U.S. President Donald Trump on Friday sought to clarify his comments that he would accept dirt on election rivals from a foreign power, now saying he would “absolutely” report such an encounter to U.S. authorities.
Singed by a political firestorm over his controversial remarks when he said he would only “maybe” call the Federal Bureau of Investigation if he believed there was wrongdoing, the president took to Fox News to nuance his explanation.
“Of course you give it to the FBI, or report it to the attorney general or somebody like that,” Trump said. But he maintained his controversial position revealed in a Wednesday ABC News interview that he would look at or listen to the information.
“Of course, you have to look at it, because if you don’t look at it you’re not going to know if it’s bad,” Trump said. “Now, if I thought anything was incorrect or badly stated… I’d report it to law enforcement, absolutely.”
Trump faced severe criticism from Democrats and Republicans alike after his initial remarks. The furor follows years of debate over the Trump team’s contacts with officials and operatives from Russia, which U.S. intelligence agencies determined interfered in the 2016 presidential election.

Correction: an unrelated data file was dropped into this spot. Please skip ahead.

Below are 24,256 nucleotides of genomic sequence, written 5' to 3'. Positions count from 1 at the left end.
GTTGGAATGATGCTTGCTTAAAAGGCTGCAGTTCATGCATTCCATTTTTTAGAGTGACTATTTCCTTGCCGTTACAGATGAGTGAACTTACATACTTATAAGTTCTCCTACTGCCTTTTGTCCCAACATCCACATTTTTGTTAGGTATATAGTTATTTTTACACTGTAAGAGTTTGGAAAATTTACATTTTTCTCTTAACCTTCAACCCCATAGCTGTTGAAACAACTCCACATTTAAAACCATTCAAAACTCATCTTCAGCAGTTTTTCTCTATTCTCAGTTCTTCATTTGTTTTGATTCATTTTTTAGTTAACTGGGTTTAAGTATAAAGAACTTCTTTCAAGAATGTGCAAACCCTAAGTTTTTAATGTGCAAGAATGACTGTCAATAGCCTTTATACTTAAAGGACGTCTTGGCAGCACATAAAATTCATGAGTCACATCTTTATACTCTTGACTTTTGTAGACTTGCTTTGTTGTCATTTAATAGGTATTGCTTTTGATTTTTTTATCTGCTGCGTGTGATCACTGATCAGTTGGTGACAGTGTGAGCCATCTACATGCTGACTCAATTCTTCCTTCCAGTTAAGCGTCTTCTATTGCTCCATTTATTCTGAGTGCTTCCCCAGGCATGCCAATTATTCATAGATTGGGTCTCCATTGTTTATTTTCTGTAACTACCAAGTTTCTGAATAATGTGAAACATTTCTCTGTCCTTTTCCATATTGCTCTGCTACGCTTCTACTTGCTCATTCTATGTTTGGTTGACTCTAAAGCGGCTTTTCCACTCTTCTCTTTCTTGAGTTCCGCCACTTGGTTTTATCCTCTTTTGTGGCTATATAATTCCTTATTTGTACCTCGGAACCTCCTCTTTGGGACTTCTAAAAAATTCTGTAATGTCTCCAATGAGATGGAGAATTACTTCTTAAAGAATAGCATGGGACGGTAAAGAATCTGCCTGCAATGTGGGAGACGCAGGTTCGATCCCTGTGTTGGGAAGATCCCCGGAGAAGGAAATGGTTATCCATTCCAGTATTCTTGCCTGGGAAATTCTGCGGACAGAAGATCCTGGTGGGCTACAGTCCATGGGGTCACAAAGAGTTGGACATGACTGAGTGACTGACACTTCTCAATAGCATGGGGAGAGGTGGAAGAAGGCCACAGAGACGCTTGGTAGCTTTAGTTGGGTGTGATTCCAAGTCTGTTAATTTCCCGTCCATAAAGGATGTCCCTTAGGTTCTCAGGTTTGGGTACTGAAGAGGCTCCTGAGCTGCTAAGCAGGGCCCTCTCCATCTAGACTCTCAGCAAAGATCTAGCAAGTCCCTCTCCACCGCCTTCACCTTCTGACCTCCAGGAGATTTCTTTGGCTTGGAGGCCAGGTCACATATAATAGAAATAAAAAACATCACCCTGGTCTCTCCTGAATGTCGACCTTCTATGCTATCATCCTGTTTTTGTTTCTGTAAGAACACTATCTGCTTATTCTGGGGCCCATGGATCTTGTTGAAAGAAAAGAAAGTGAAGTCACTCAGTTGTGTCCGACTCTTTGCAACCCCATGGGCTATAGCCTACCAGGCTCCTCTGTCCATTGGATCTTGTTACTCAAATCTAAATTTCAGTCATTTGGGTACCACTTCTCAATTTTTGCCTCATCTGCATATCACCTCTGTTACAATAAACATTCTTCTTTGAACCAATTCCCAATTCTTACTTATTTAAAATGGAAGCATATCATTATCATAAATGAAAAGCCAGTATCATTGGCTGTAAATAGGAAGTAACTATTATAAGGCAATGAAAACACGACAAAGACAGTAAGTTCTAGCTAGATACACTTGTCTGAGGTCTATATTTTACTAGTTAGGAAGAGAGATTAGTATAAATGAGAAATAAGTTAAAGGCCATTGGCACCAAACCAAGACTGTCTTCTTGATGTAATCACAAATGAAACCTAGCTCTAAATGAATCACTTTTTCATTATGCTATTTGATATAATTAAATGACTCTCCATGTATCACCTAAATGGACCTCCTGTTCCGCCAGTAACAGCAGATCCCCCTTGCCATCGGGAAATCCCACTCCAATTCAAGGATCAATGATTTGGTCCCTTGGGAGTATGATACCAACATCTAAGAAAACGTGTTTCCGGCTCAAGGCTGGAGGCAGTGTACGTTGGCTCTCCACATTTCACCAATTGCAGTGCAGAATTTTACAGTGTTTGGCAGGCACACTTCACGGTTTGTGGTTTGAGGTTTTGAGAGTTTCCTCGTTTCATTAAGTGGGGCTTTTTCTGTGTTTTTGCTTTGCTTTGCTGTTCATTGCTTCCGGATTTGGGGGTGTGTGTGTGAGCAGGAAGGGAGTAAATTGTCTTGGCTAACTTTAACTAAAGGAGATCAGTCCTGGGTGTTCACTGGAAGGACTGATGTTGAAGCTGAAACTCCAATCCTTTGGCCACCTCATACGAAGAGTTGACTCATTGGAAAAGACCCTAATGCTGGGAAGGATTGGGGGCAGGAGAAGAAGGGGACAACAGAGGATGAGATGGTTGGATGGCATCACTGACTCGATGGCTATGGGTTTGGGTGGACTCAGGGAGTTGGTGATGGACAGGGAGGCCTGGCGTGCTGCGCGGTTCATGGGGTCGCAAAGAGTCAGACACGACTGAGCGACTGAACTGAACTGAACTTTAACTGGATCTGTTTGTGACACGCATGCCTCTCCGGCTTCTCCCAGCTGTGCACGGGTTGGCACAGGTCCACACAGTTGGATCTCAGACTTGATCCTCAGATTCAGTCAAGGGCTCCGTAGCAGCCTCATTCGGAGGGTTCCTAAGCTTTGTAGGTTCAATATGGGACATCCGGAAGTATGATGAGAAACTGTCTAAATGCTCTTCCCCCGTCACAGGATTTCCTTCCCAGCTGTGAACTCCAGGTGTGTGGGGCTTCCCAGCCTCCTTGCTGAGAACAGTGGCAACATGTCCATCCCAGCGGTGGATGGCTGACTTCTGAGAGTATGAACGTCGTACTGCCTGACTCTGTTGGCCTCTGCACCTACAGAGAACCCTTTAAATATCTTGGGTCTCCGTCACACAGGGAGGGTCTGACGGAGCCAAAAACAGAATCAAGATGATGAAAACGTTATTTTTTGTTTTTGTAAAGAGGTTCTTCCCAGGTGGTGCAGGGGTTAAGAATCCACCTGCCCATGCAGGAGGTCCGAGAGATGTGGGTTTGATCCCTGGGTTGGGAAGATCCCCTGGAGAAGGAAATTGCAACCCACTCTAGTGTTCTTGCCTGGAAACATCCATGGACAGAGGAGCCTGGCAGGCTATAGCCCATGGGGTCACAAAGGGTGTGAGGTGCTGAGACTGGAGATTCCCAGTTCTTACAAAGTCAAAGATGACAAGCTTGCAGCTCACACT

An exhaustive 22-month special counsel investigation concluded that Trump’s campaign had numerous contacts with Russians but the pattern did not amount to proof of a conspiracy with Moscow. Despite that, Democrats say Trump’s behavior was suspicious enough to warrant further investigation in congressional committees. A loud minority of lawmakers is even pushing for impeachment.
The White House and Republicans argued that Trump was being unfairly singled out when the Democrats had been the ones to make use of a now-infamous dossier compiled by a foreigner, former British intelligence agent Christopher Steele, in 2016.
Trump told Fox he did not believe any foreign power would present him with “bad” dirt on his rivals “because they know how much I love this country.” And he stressed that as president he is in a different position than other Americans because of his constant interaction with world leaders like Queen Elizabeth II and French President Emmanuel Macron.
“We have many, many conversations,” Trump said. “I’m just thinking, gee, if they say ‘We don’t like your opponent,’ am I supposed to put the president of France, am I supposed to report him to the FBI?”